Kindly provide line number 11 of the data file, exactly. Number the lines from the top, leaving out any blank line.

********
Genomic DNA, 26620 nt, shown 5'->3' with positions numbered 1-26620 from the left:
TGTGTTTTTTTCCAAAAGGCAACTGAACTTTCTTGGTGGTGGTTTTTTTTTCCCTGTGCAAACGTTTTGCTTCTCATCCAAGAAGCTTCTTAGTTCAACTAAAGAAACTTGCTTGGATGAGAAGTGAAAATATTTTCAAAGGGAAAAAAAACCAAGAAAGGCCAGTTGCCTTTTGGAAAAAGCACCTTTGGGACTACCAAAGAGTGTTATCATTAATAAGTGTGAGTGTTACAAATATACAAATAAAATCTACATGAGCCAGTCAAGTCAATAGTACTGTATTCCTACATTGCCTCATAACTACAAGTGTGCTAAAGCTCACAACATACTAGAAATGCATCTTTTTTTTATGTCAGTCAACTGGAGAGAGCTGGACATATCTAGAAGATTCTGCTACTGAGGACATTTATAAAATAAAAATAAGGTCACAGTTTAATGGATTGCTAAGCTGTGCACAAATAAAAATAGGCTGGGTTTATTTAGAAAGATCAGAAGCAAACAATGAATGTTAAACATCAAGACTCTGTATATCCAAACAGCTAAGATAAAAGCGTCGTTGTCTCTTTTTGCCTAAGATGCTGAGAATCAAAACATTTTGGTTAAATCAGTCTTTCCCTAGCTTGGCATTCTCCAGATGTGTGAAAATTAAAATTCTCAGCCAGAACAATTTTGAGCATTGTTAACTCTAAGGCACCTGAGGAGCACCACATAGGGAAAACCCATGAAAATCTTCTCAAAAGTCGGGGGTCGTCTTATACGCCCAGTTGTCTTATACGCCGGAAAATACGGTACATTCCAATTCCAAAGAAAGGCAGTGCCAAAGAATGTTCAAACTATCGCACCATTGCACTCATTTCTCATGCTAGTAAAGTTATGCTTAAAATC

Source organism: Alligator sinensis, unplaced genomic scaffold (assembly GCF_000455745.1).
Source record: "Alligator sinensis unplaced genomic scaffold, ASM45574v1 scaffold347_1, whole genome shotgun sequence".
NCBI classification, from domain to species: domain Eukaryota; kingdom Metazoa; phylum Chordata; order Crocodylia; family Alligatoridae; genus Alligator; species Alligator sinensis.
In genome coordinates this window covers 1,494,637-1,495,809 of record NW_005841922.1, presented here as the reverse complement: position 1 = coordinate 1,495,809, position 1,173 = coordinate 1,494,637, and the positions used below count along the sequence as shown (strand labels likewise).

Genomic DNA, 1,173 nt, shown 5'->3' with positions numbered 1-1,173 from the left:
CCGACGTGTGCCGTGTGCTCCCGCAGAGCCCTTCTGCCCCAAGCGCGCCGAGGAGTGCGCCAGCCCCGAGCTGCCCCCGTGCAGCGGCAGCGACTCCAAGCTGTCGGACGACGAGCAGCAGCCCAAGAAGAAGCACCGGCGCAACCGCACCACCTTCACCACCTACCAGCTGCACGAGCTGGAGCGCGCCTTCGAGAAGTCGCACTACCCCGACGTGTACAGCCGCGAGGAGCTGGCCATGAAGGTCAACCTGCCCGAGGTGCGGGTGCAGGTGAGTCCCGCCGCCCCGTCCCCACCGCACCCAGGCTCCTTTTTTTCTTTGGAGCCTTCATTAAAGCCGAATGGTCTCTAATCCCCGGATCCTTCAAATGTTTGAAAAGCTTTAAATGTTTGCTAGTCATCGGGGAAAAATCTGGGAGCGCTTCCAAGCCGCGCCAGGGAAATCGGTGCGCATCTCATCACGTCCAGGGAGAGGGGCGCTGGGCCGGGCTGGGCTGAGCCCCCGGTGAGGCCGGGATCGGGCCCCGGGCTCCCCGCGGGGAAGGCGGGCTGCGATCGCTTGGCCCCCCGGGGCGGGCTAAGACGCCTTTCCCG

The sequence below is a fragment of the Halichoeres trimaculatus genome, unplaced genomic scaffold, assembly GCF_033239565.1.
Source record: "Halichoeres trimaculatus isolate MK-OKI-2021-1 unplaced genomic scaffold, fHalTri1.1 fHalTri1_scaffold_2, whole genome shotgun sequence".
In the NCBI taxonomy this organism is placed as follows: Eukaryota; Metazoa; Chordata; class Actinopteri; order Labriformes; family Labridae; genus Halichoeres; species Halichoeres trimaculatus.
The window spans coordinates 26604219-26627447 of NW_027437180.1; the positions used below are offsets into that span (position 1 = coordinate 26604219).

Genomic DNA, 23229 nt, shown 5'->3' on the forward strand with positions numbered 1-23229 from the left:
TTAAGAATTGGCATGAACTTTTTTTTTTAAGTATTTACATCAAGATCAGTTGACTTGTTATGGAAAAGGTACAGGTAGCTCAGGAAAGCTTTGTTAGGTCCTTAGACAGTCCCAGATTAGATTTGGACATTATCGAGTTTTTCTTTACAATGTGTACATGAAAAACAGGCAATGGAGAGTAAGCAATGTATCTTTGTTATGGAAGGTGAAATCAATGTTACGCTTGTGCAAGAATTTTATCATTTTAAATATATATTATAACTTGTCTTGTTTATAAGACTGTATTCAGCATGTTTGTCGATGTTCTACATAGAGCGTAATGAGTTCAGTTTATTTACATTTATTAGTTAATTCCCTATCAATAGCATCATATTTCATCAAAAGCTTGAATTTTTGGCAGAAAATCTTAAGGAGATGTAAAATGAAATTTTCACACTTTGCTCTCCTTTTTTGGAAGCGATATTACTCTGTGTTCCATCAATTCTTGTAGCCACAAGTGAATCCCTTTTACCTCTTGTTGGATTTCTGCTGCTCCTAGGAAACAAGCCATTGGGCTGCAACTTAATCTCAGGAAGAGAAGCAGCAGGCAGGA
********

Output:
In the NCBI taxonomy this organism is placed as follows: Eukaryota; Metazoa; Chordata; class Actinopteri; order Labriformes; family Labridae; genus Halichoeres; species Halichoeres trimaculatus.